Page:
Collaboration with Ima-Abasi Okon.
I’m Gonna Love You A Little M-O-R-E baby [Dinaala nob, dila nob, dila nob, duma def ludul gen laa nob sama saajabaan 1.Xan bugom, bugom, bugom bo ɓaat o ndik o dunkuuñ, Ndoog Je vais t'aimer, t'aimer t'aimer juste un petit peu plus, chéri(e)],
DAK’ART 2018, BIENNALE OF DAKAR, DAKAR, SENEGAL 03 MAY 2018 - 02 JUN 2018
NAMING RIGHTS @ THOMAS DANE GALLERY: 'Baste On Narration' 2017 (Series 2014 - Present)
As part of the exhibition Naming Rights at Thomas Dane Gallery. My scheduled solo presentation will be from 12pm Thursday 24th August - 12pm Friday 25th August. Please see the attached timetable for further details of the shows schedule. ( Decoding: Vertical=Time, Horizontal= Date).
Look forward to seeing you then.
‘I’m Gonna Love You A Little M-O-R-E Baby’ Saturday 26th August 6: 30pm to 8pm
V22 Summer Club, V22 Louise House, Dartmouth Road, Forest Hill, London SE23 3HZ
Collaborating on a sound performance with artist Ima-Abasi Okon. Experimenting with live and pre-recorded material, transmitting via Skype, between Ima based in residence in Tuscany and myself in London.
Naming Rights at Thomas Dane Gallery, No.11 Duke St , St James’s, London SW1Y 6BN
22nd August - 20th September. (Solo presentation: Friday 25th August)
For the first three weeks of the exhibition, each artist's works will be shown as a solo presentation in the main exhibition space for a little more than one day each in turn. My solo presentation will be shown on the Friday 25th August. Then on the 13th of September, all the works will return together, re-placed to their ‘original position’ with a public event from 6pm - 8.30pm involving a music performance at 7:30pm, the composition of which will mimic the structure of the exhibition.
CMYK 9TH FEB-5TH MAR 2017
Check out my conversation with Kayo & Euro Veezy on their podcast Substance x Texture (SxT). Really enjoyed conversing with these two gentleman and really like what they're doing and building.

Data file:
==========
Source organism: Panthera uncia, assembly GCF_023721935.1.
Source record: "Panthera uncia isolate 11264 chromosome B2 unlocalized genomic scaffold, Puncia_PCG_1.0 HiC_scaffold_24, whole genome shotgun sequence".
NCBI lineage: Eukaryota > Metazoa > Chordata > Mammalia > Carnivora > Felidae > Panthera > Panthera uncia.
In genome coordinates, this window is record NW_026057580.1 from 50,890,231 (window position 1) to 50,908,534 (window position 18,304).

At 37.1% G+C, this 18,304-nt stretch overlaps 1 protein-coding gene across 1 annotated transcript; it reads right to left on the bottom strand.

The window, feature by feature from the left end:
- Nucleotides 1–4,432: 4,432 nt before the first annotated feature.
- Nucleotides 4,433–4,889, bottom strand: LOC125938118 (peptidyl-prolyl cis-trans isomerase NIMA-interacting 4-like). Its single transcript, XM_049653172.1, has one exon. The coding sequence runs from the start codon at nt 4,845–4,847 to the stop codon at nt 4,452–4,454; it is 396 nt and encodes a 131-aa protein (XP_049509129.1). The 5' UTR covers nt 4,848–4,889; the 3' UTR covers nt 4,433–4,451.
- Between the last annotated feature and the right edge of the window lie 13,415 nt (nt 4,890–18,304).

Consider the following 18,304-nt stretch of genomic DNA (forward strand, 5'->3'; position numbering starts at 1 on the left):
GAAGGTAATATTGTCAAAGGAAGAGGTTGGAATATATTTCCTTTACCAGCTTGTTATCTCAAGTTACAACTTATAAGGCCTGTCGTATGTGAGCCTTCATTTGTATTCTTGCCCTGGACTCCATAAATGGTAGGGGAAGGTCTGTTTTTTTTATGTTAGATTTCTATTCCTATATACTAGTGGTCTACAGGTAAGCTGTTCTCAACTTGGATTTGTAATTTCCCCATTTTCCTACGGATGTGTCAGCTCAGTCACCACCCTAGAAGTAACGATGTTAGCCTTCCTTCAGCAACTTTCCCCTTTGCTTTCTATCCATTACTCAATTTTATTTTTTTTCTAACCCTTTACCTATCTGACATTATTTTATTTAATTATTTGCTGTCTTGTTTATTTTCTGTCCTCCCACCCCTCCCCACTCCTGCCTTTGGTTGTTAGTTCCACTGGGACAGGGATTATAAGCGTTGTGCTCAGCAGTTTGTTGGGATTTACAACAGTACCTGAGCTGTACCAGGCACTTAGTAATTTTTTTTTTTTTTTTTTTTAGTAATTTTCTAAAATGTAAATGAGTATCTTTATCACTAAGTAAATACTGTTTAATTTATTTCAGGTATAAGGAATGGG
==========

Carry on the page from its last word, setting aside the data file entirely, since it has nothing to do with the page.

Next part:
An event organised by both Tate Exchange and 198 Contemporary Arts and Learning. I will be screening my video commission by 198 Contemporary Arts and Learning in response to their gallery archive. Artist Delaine Le Bas will also be presenting her response to the archive and we'll both be discussing our work. Reflecting on exchange relationships between the commissioner and the maker.
In September I had the opportunity to take part in a series of touring performances with Electronic Voice Phenomena. (EVP) Traveling Edinburgh, Liverpool and London.
The performance piece I presented was a live narration taken from Charles Dickens 1842 travel writing ‘American Notes’. The section I recite from in this book is Dickens description of the dancer Master Juba performance. (Master Juba is regarded by some as the first black performer in the United States and the inventor of tap dancing) Dickens description of seeing Master Juba perform in New York helped him reach wide fame and international popularity.
The live reading was merged with a projected, edited segment from Andrew Stones 1942 film ‘Stormy Weather’ with its all star black cast. (During a conflicting era in Hollywood in having Black lead roles) Including Leana Horne, Cab Callowey, Bill Robinson, Nicholas Brothers. Focusing on the famous dance performance by the Nicholas Brothers, the narrated text was read in time in fitting in pace with movie.
I arrived at this piece whilst researching work for another project and came to read ‘American Notes’. At around the same time that I was also researching The Nicolas Brothers. Initially merging the text with just the dance sequence, and later realizing there were more matches within this particular section of the book and the film.
The natural fit of the two materials raise questions of Charles Dickens and Andrew Stones as commentators rather than change makers and the relation this has within today’s politics.
Having a gap of one hundred years between the two works, both artists put at the centre of celebration an African American culture that they are not apart of, adopting the position of immobile cultural viewers. Avoiding a self -critical look at there own conventional perceptions. In light of the current focus on the United States, I feel that a self-critical question is one worth asking.
To give an idea of how this was presented live, I have dubbed the section I use from the movie with a pre-recorded reading from American Notes.
Hope you enjoy!
Last month at The Showroom in London, both myself and Kodwo Eshun had the pleasure of being joined in conversation with Louis Chude-Sokei, around his most recent book 'The Sound of Culture (Diaspora and Black Technopoetics)' to discuss the mutual implication of posthumanism, Postcoloniality, Afrofutrism and Cybertheory.
As a great admirer of Louis's work it was an honour to have him in person, continuing from our Skype discussion earlier in April 2016 at Cubitt.